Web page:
The journey to smart devices, equipment and machines is underway, but how do you implement it? To start, Dan Throne, during Automation Fair in Atlanta, Georgia, pointed out a few of the roadblocks that need to be navigated to create smart machines and equipment.
As the North American regional OEM manager at Rockwell Automation, Throne understands how difficult it is for OEMs to deliver value beyond the machine itself. "OEMs need to address the needs of a large range of customers in a global marketplace where competition is fierce and innovation is raising the bar,” he said. “At the same time, changes in the workforce are causing possible talent shortages, making staffing operations difficult for smart manufacturing. Then you have security risks and machine safety that must be navigated."
If you ask me, smart devices, machines and equipment, in a way, have been around for years. A stand-alone temperature controller, for example, is a smart device. However, tying the physical plant to the virtual world is where the real smarts are happening today, but many manufacturers aren't smart enough to make it happen yet.
Throne talked about a study of 1,000 executives and what they thought about the Internet of Things. "Most of the executives, 84%, believe the IoT is creating new income streams for their companies, and 87% see it generating long-term job growth. Only 7% of the executives have created a comprehensive strategy to get there."
It looks like the decision makers are all on board with the benefits of the IoT, but they are struggling to tie it all together. Add smart in front of industry, plants, assets and devices and then tie it all together with Ethernet and that's a lot of smart connections. Perhaps some smart examples along with vendor and OEM support will help.
An example from the smart industry side—the big view—is Wal-Mart predicting demand for produce. The demand prediction feeds its entire supply chain from the fields to transportation and manufacturing. Viewed from the OEM side—the smart machine—it's about production flexibility, such as adjusting capacity or changing product type based on demand. The smart machine side is also about easier-to-integrate equipment with real-time performance information.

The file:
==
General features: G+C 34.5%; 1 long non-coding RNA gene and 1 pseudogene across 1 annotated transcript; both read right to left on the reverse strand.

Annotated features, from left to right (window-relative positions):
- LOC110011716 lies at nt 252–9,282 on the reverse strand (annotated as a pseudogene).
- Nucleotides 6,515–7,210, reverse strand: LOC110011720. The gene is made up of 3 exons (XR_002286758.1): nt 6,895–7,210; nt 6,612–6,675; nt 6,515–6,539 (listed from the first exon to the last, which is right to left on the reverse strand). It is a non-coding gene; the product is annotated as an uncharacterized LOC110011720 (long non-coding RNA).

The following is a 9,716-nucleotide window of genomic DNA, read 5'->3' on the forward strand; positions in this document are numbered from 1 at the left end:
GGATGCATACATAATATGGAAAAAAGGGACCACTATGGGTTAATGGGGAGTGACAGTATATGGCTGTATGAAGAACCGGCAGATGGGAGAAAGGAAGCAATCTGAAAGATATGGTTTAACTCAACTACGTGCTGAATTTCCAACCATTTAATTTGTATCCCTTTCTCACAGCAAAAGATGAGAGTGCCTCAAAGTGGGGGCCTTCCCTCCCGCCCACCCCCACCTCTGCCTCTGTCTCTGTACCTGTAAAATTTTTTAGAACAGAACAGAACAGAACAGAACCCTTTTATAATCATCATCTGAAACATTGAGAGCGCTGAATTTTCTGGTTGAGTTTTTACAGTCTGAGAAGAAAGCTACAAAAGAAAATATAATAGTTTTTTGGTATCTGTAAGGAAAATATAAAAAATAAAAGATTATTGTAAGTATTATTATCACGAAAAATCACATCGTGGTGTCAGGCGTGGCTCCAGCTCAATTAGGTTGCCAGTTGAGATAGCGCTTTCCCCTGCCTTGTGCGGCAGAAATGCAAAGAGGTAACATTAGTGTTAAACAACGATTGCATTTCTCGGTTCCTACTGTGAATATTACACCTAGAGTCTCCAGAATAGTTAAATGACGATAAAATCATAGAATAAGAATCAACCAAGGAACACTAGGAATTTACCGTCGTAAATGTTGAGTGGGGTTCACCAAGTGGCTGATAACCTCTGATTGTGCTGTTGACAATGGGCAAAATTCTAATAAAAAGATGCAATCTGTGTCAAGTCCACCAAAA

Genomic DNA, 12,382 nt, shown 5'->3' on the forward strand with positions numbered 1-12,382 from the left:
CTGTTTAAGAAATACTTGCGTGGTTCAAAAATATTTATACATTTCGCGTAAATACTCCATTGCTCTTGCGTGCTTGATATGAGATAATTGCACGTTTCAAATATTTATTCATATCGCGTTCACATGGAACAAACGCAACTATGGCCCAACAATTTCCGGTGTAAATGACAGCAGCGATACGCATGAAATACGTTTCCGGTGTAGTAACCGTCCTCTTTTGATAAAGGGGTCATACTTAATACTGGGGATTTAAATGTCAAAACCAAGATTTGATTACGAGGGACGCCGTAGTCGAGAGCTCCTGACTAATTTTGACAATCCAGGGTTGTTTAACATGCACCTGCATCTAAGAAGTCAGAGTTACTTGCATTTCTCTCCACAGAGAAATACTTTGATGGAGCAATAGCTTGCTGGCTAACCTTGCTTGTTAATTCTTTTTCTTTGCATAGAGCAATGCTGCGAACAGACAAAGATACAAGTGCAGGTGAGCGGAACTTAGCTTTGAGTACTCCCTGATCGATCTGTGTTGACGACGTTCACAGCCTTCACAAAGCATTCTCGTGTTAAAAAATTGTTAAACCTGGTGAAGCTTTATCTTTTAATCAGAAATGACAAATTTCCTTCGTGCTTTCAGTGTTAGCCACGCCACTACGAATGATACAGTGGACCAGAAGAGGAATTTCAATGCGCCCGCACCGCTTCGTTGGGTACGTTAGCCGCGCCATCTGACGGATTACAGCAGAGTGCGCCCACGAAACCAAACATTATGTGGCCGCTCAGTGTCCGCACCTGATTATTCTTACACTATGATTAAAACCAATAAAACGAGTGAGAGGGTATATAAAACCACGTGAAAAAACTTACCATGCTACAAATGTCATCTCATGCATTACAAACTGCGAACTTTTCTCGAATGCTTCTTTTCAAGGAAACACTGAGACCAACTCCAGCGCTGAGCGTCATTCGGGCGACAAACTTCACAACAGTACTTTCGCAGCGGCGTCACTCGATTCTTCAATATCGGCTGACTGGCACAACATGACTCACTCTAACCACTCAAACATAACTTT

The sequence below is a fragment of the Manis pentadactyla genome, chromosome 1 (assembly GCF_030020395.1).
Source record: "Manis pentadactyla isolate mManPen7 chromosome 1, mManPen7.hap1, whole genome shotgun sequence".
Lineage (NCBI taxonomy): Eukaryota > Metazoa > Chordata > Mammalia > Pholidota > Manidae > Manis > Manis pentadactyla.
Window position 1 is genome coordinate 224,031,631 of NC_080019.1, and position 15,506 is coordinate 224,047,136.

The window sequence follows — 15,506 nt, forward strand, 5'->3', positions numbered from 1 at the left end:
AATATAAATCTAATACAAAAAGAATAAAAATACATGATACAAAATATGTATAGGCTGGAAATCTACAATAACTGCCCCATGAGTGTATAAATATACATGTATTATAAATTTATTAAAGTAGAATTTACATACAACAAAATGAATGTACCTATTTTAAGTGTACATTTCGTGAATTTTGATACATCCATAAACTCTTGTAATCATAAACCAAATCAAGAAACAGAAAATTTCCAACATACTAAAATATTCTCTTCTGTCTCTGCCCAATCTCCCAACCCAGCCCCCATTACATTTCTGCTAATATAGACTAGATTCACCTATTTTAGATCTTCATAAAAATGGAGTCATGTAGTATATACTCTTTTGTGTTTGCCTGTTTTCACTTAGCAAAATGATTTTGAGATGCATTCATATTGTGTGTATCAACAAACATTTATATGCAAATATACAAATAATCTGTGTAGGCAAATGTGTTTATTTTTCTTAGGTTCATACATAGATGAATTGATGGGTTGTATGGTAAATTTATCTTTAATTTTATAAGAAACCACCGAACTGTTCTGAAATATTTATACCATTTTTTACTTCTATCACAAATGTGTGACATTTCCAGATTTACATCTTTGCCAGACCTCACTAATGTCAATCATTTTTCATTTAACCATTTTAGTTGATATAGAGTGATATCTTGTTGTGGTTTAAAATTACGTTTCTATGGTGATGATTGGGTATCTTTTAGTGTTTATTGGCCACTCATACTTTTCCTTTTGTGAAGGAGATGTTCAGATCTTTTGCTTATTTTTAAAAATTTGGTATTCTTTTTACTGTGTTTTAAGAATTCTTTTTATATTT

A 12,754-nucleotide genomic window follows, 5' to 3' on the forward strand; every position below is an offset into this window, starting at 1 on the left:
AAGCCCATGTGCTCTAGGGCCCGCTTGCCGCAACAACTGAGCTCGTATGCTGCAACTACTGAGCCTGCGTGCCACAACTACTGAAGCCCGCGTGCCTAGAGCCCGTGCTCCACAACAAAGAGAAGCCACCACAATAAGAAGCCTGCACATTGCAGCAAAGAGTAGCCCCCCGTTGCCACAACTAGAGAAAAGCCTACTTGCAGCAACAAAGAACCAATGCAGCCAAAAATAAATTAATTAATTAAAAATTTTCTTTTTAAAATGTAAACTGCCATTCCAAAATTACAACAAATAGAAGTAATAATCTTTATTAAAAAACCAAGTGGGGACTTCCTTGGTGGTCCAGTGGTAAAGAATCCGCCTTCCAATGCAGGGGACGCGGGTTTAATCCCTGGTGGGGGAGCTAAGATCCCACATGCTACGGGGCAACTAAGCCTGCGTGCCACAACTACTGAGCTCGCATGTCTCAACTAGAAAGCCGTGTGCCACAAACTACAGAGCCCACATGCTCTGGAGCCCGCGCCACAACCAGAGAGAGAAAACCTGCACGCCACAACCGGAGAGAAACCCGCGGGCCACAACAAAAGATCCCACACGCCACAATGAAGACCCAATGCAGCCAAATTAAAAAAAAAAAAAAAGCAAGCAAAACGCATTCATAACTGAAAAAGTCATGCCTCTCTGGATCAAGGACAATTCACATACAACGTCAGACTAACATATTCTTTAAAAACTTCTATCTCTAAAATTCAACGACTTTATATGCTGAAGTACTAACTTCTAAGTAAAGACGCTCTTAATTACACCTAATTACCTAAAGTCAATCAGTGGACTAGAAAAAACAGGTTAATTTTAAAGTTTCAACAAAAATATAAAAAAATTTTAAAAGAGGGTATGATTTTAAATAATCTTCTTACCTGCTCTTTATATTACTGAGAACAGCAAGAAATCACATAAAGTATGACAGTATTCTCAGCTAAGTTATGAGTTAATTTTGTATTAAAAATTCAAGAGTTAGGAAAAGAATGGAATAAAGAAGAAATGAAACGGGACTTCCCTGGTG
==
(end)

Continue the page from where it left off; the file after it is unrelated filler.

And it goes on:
It makes smart people by enabling them to view the real-time data, contextualized with analytics, so the information can be used to optimize performance.
A good smart device example, at the smallest scale, is an IO-Link sensor such as a photo eye. A smart photo eye doesn't just give on/off status, it can provide diagnostic data, as well as the intensity of the returned light. With the intensity data contextualized, in a dusty environment and measured over time, it can be predicted when to clean the photo eye before a downtime event occurs. That's a smart device, and it has a memory of the current and historical data stored somewhere and an outside intelligence, to analyze it via an app, for example, is needed.
Above the smart device is the smart equipment, and it is more self-aware and self-correcting. I saw one of the first Rockwell Automation products that is truly self-aware at Automation Fair in November. It is the Kinetix 5700 servo drive, and what makes it self-aware is its tuning capabilities. Its smarts start at commissioning, where the tracking notch filter and load tracker function automatically provide the optimal tune for the servo application. The tuning feature automatically compensates for changing loads during production, as well. The drive is aware of how the application is responding and adapts as needed.
Optimization is also happening at the smart-machine or smart-system level. The Integrated Architecture Platform exhibit at Automation Fair had an example of a smart system—the MagneMotion independent cart intelligent conveying system. It is a fire-and-forget system. To move a cart, the control system just needs to provide a destination location. The smart system takes care of the rest using built-in programs to move and accumulate carts and provide traffic-control functions at cart-merging points to prevent collisions. The system also knows and reports where each cart is, so tacking functions are possible. The carts can also be synchronized with a Fanuc robot, allowing picking and placing on the fly. This smart system greatly reduces the programming necessary.
How you get smart depends on what you are trying to do. Start with the failures that would stop the machine, and understand the architecture of the existing control system. To determine the machine's status from a smartphone and access the related history, it may be as easy as selecting a check box in your PanelView configuration. The control system may already have the capability. If not, maybe the machine needs an upgrade to expand the analytics via mobility. That technology is available. FactoryTalk View SE and FactoryTalk Analytics for Machines offer many of the functions to get you there. Check it out and get smart.